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Coping Sled for the Router Table

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Project by WillliamMSP posted 01-21-2021 02:21 AM 957 views 14 times favorited 6 comments Add to Favorites Watch

I’ve got some projects coming up that’ll require quite a bit of coping, and I’ve had poor results in the past, so I decided that I wanted a coping sled. I’m a cheap-as——uh, I’m selective with what I spend my money on and I decided that I wasn’t interested in buying a sled at the asking prices at Woodcraft or Rockler, let alone Woodpeckers or Infinity.

There’s not a lot, material-wise, that goes in to the sled and I had much of it on hand.

I started with a 14” x 8” piece of 3/4” ply for the base. The size was primarily determined by what felt secure and comfortable on my router table. A 2” wide piece of 3/4” was used for the fixed fence and another small piece was used for the sliding stop block. A dado was cut in to the base to accept the T-track. The T-track, t-nut and threaded knobs were left over from previous projects.

For the guide, I had some .220” thick, clear acrylic sitting around, too. It’s 18” wide, which gives me a 2” overhang on each side of the base. I cut it to 3.5” deep and set it overhang the business end of the base by 1.5”- I can’t imagine that I’ll need more coping depth than that, not in the foreseeable future, at least. I cut the corners of the near side of the sheet at 60° to make it less pokey.

I picked up some 1-3/4” long 3/8”-16 coupling nuts to use as stand-offs for the acrylic runner/guide. 1” long hex head bolts are countersunk through the bottom of the base and another pair of bolts thread in to the top of the coupling nuts to hold the guide. I added an extra set of washers between the coupling nuts and acrylic sheet to shim the sheet up slightly so that it would run on the aluminum extrusion of my fence, rather than on the movable faces.

The handles are comprised of countersunk 3” long 3/8-16 bolts, another set of 3/8” coupling nuts, some washers and rubbery threaded knobs.

The workpiece clamp is a self-adjusting Armor clamp, medium-sized so that it can reach over the sacrificial piece. There is no clamp for the sacrificial block – I don’t really have room for one and, with the side pressure from the sliding stop block, it hasn’t moved in testing. I might add a strip of sandpaper to the face of the permanent fence as a little extra insurance to keep the sacrificial pieces in place, though.

The only critical part of set-up was squaring the acrylic guide/runner to the fence on the base. To do this, I drilled one of the holes in the acrylic slightly over-sized to allow enough play to adjust by a few degrees. To set it square, I held my 12” combination square against the sled’s base fence with the blade against the router fence face and then snugged the runner up to the router fence.

In use, I’m really happy – setting up the pieces is easy, it holds them securely, it keeps my hands further away from the spinning blades of death and the acrylic guide lets me see the workpiece clearly while also providing some protection from flying stuff.

For those interested in some of the parts and where to acquire them:

- The .220” acrylic sheet was originally purchased at Menards for 20 bucks – took me forever to find this stuff up in the doors and windows department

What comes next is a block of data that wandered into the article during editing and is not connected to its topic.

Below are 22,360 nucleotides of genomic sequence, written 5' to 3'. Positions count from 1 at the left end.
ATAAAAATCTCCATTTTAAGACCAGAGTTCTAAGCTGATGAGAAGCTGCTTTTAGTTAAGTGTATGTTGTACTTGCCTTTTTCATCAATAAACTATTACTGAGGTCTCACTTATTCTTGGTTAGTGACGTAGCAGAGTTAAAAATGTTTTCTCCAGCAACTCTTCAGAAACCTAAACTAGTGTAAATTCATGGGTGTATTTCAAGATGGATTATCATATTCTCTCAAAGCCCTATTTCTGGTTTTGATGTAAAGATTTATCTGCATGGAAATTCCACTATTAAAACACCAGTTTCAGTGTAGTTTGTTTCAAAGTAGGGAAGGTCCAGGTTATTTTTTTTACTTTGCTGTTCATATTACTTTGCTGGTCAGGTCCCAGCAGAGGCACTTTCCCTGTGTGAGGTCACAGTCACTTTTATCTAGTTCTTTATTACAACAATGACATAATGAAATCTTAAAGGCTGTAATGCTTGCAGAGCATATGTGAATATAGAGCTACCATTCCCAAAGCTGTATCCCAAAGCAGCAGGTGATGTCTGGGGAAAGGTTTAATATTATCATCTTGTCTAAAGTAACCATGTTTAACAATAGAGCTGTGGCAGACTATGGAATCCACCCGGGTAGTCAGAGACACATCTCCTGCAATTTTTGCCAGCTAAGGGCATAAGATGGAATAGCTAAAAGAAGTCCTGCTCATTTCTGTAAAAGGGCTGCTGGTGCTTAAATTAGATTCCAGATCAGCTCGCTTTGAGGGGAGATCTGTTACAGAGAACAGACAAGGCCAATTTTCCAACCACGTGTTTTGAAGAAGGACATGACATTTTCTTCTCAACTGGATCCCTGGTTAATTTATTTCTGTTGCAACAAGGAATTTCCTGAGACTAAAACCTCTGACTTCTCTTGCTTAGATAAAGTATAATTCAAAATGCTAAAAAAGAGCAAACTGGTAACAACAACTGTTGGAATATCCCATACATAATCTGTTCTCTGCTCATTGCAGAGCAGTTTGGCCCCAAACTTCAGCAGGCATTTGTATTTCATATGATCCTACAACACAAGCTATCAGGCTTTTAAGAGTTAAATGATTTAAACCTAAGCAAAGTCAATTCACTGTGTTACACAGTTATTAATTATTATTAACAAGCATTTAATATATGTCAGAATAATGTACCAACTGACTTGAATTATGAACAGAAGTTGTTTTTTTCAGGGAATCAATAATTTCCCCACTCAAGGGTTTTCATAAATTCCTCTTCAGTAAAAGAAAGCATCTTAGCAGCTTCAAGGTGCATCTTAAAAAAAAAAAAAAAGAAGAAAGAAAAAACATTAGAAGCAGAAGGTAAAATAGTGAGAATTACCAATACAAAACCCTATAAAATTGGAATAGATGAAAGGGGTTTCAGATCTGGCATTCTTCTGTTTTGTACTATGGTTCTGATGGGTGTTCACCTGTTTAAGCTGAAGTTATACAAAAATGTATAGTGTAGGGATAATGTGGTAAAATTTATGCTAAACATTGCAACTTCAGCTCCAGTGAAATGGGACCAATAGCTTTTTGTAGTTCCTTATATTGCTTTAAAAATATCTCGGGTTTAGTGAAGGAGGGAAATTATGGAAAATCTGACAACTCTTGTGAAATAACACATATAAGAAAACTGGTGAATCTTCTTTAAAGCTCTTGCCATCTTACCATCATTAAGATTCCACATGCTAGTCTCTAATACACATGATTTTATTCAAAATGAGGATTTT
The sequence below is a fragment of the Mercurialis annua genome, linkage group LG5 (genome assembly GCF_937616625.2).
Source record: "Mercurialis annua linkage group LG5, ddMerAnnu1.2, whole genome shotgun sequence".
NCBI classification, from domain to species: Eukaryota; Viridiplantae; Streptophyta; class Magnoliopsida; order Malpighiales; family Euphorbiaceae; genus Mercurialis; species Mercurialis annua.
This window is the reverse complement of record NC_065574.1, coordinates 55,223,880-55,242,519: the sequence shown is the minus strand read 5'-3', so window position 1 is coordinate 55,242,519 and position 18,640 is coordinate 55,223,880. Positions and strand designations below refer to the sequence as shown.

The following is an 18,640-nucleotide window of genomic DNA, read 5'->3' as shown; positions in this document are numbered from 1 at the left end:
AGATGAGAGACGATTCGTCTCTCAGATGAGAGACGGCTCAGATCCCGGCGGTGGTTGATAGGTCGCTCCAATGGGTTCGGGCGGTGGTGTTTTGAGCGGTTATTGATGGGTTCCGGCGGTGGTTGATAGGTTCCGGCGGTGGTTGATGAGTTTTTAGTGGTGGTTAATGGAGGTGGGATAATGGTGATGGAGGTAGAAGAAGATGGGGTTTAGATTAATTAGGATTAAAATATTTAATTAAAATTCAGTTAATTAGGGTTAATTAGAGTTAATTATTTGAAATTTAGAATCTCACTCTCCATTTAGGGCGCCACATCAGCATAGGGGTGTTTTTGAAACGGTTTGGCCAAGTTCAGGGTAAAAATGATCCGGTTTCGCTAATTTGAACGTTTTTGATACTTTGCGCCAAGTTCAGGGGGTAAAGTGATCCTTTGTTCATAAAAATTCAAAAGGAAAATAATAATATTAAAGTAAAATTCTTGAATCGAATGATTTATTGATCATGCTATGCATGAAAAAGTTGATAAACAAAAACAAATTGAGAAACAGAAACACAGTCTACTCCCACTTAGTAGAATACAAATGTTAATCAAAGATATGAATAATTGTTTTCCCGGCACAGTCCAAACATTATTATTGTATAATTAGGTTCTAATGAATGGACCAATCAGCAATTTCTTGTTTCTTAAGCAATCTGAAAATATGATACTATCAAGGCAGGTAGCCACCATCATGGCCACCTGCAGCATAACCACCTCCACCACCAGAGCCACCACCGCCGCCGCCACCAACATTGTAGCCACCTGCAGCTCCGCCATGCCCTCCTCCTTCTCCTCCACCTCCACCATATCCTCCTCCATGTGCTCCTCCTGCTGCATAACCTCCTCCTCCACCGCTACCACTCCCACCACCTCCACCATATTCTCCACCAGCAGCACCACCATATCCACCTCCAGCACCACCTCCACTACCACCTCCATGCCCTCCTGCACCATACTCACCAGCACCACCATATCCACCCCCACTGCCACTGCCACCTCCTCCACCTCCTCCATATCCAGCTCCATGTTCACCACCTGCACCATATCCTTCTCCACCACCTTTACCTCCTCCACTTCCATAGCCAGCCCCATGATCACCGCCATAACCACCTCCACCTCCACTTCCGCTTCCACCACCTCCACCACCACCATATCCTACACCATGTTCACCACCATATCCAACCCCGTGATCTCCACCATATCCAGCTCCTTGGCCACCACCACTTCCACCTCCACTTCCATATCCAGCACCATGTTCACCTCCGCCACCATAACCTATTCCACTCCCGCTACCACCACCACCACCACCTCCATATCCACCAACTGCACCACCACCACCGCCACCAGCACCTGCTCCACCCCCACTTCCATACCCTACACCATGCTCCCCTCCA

- The 1-3/4” long coupling nuts were also purchased from Menards at about a buck each – they have them in various threadings, so get whatever matches the fasteners that you have on hand
- The Armor clamp was originally purchased at Woodcraft for $25, though less fancy ones (that don’t auto adjust for workpiece height) can be purchased inexpensively on Amazon.

-- Practice makes less sucky. (Bill, Minneapolis, MN)





6 comments so far

View Jim Jakosh's profile

Jim Jakosh

25912 posts in 4112 days


#1 posted 01-21-2021 03:22 AM

Great job on that sled. That insures a good steady cut!

Cheers, Jim

-- Jim Jakosh.....Practical Wood Products...........Learn something new every day!! Variety is the Spice of Life!!

View therealSteveN's profile

therealSteveN

7222 posts in 1581 days


#2 posted 01-21-2021 04:08 AM

So much more dependable than finger pressure alone. Not to mention safety factors abound.

Nice build.

-- Think safe, be safe

View BurlyBob's profile

BurlyBob

8475 posts in 3272 days


#3 posted 01-21-2021 04:09 AM

I really like that. It’s a well thought out jig and very practical. I might copy that down the road.

View WillliamMSP's profile

WillliamMSP

1150 posts in 2611 days


#4 posted 01-21-2021 06:33 PM

Thanks, folks!

There are more than a few of these easy builds out there, but when I was looking for them myself, most linked to places like McMaster for stuff like the stand-offs in particular. I just wanted to put this out there so that people could find the pieces closer to home and get it knocked out in a day, even if they don’t have everything on hand (I’m impatient and hate waiting for shipments, never mind the notion of paying shipping on a couple nuts and bolts).

-- Practice makes less sucky. (Bill, Minneapolis, MN)

View doubleDD's profile

doubleDD

10132 posts in 3050 days


#5 posted 01-21-2021 07:45 PM

Congrats on a great sled. About time I redo mine.

-- Dave, Downers Grove, Il. -------- When you run out of ideas, start building your dreams.

View murrayintokyo's profile

murrayintokyo

50 posts in 1693 days


#6 posted 01-22-2021 10:45 PM

wonderful sled. I need one of these myself and this is great inspiration.

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